Orangeyes Daily Articles for Thursday - for Football |

Orangeyes Daily Articles for Thursday for Football


No recent Cali or Iggy awards; Mr Irrelevant
Aug 15, 2011

Welcome to Winnie the Pooh Day!

Winnie the Pooh Day is celebrated on the birthday of A.A. Milne, the English author who created the popular children's character, Winnie the Pooh. The name "Winnie-the-Pooh" first appeared in a story called "The Wrong Sort of Bees," on Christmas Eve in 1925, in The Evening News. The following year, Milne published a volume of stories about Pooh, simply titled Winnie-the-Pooh. He followed this in 1928 with The House at Pooh Corner.

A black bear named Winnie—short for Winnipeg, as she had come from Canada—was an inspiration for the character. Winnie had resided at the London Zoo, and Milne's son, Christopher Robin Milne, liked to visit her; he even had the opportunity to feed her honey. Christopher named his own teddy bear Winnie the Pooh, after the real-life Winnie, as well as after a swan named Pooh, that the Milne's had seen while on vacation. Christopher's bear actually had originally been named Edward, and had been purchased at Harrods in London.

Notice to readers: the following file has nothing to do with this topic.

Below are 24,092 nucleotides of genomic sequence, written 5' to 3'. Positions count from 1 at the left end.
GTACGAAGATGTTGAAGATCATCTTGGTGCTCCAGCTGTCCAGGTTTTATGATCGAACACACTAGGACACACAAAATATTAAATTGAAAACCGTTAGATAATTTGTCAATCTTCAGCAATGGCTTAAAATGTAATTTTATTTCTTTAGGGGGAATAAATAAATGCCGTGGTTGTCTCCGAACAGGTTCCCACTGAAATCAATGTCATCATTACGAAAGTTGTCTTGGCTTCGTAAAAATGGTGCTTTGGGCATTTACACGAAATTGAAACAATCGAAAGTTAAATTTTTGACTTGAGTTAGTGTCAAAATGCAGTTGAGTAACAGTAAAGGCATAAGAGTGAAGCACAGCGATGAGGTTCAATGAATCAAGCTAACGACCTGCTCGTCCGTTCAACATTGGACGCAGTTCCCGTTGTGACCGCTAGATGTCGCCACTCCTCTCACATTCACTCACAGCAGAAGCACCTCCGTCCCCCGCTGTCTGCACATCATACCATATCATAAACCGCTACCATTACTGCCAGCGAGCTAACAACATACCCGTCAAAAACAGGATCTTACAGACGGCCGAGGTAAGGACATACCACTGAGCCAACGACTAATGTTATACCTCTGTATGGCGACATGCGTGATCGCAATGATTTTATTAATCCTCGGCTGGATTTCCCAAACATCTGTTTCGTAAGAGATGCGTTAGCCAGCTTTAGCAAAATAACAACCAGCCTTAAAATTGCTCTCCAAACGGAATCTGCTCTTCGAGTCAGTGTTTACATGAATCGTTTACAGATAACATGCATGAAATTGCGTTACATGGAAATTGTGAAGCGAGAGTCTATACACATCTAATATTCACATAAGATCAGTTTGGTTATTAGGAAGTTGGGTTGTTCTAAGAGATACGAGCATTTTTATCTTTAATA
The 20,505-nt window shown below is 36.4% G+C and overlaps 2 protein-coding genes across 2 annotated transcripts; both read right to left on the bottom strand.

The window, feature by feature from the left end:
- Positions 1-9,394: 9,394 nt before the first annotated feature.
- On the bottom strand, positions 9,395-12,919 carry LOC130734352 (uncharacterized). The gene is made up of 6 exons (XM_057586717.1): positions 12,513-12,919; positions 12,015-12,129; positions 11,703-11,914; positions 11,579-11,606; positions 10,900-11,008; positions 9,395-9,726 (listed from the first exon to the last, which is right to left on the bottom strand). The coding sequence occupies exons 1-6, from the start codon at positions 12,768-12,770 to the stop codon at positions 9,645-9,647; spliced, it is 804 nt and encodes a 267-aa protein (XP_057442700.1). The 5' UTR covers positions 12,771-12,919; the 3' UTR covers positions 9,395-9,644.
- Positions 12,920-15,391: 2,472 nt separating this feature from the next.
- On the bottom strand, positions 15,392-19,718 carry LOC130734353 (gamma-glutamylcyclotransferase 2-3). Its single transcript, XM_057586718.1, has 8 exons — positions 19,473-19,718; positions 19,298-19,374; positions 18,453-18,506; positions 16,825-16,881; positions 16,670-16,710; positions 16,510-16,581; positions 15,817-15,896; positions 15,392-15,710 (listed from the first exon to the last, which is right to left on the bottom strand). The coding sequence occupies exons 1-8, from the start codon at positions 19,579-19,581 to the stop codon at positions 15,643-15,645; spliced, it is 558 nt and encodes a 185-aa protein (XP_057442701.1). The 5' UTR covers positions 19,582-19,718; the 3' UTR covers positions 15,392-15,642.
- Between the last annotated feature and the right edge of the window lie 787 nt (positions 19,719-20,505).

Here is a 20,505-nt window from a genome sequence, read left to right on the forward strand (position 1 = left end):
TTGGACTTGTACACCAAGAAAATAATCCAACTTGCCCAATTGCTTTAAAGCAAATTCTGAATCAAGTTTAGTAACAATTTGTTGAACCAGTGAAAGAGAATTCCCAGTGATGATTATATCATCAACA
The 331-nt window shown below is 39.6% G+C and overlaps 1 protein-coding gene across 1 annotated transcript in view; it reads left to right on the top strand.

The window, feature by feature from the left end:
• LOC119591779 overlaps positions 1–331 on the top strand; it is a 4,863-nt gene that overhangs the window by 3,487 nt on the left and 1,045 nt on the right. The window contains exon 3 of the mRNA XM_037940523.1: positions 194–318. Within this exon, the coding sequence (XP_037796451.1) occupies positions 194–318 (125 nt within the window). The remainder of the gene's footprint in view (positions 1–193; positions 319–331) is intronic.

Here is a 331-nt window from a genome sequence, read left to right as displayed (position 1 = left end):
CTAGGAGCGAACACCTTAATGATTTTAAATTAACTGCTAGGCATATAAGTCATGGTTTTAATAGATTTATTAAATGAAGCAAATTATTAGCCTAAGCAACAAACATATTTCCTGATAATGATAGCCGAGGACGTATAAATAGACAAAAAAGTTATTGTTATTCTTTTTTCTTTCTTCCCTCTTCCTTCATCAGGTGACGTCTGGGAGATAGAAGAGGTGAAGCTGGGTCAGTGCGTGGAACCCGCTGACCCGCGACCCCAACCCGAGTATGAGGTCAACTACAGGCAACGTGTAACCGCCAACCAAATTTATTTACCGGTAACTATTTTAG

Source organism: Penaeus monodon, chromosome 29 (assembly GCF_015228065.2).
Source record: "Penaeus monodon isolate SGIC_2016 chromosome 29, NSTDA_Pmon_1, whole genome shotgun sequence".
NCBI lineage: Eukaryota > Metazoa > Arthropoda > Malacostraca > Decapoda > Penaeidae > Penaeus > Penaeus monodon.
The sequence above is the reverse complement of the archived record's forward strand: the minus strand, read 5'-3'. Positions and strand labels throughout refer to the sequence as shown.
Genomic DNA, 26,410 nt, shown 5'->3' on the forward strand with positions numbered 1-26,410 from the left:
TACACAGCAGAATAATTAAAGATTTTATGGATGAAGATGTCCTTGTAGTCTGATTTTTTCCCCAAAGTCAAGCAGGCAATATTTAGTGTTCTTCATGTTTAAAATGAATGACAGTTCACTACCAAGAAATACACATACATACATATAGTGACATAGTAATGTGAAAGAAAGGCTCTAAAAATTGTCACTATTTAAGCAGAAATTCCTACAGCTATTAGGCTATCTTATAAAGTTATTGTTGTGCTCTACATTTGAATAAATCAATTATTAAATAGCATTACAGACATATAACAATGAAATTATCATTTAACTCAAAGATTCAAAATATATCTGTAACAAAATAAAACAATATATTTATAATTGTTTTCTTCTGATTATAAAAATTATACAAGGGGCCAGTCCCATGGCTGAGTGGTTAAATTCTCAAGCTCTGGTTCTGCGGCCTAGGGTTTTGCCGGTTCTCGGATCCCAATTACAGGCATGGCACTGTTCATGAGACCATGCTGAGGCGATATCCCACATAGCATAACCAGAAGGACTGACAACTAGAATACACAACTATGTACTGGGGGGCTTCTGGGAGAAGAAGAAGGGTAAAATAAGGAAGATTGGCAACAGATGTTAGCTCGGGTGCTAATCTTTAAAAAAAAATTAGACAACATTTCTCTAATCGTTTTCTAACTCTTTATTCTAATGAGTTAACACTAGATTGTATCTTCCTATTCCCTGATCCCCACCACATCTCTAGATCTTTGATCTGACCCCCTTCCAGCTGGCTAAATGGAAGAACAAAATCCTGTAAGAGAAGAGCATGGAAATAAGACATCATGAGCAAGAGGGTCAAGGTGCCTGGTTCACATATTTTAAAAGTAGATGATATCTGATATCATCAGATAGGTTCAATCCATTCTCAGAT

SU News

Syracuse sets new ticket prices for football and men’s basketball, timeline for Dome reseating (PS; $; Carlson)

Syracuse University announced new prices on season-tickets for football and men’s basketball that will coincide with the arrivals of new seats with chairbacks and a re-seating effort that will require season-ticket holders throughout the stadium to pick a new spot to sit.

The stadium reseating is necessary before next season because of the addition of chairback seating, which will shrink the number of seats that exist in the Dome. Most season-ticket holders will see a price increase.

The school also provided a more detailed timeline of how the reseating process will play out for current season-ticket holders.